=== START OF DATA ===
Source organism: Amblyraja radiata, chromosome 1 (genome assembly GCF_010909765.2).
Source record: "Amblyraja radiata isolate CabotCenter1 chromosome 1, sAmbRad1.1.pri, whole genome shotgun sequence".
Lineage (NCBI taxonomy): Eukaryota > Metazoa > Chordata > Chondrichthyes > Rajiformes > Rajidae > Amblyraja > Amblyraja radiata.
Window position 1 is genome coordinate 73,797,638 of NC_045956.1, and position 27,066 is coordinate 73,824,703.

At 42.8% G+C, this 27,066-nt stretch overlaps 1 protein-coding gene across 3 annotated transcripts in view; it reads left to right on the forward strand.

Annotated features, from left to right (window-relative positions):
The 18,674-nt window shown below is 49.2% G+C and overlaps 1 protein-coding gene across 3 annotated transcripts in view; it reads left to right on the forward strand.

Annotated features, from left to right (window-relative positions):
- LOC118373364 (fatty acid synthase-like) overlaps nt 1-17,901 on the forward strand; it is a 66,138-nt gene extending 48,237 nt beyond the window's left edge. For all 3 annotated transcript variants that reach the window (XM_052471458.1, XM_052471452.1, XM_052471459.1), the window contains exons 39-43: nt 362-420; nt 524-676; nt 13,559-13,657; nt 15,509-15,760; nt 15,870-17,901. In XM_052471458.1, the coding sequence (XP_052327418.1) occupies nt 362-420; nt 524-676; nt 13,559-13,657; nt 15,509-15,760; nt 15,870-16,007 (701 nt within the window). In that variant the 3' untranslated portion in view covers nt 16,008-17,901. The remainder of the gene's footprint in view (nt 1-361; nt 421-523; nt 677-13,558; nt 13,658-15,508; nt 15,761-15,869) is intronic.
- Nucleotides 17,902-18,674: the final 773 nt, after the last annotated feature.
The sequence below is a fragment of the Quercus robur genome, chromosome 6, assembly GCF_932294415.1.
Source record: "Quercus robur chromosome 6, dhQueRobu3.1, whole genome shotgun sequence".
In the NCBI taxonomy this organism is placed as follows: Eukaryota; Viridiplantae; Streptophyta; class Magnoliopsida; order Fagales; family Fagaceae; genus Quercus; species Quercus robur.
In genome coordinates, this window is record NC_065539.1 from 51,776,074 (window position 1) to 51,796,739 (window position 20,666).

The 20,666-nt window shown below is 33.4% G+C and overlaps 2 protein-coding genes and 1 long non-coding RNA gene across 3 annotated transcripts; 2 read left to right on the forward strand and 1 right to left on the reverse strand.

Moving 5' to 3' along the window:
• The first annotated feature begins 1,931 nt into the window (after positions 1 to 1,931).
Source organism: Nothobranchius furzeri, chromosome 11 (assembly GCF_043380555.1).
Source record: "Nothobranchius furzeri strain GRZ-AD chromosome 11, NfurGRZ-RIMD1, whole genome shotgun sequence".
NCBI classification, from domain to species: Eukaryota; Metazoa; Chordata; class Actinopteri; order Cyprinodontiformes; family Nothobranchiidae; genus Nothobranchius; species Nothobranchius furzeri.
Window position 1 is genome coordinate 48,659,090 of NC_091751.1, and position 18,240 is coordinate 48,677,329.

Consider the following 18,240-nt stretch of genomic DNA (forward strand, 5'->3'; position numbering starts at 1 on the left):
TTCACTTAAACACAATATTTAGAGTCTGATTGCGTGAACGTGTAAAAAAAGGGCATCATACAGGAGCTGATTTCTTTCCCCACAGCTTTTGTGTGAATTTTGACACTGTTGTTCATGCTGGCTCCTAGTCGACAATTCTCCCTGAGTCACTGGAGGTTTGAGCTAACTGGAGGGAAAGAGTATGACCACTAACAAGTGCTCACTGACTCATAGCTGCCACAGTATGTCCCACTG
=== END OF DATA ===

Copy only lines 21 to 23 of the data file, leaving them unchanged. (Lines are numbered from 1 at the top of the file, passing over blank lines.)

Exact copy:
Window position 1 is genome coordinate 48,659,090 of NC_091751.1, and position 18,240 is coordinate 48,677,329.

Consider the following 18,240-nt stretch of genomic DNA (forward strand, 5'->3'; position numbering starts at 1 on the left):
TTCACTTAAACACAATATTTAGAGTCTGATTGCGTGAACGTGTAAAAAAAGGGCATCATACAGGAGCTGATTTCTTTCCCCACAGCTTTTGTGTGAATTTTGACACTGTTGTTCATGCTGGCTCCTAGTCGACAATTCTCCCTGAGTCACTGGAGGTTTGAGCTAACTGGAGGGAAAGAGTATGACCACTAACAAGTGCTCACTGACTCATAGCTGCCACAGTATGTCCCACTG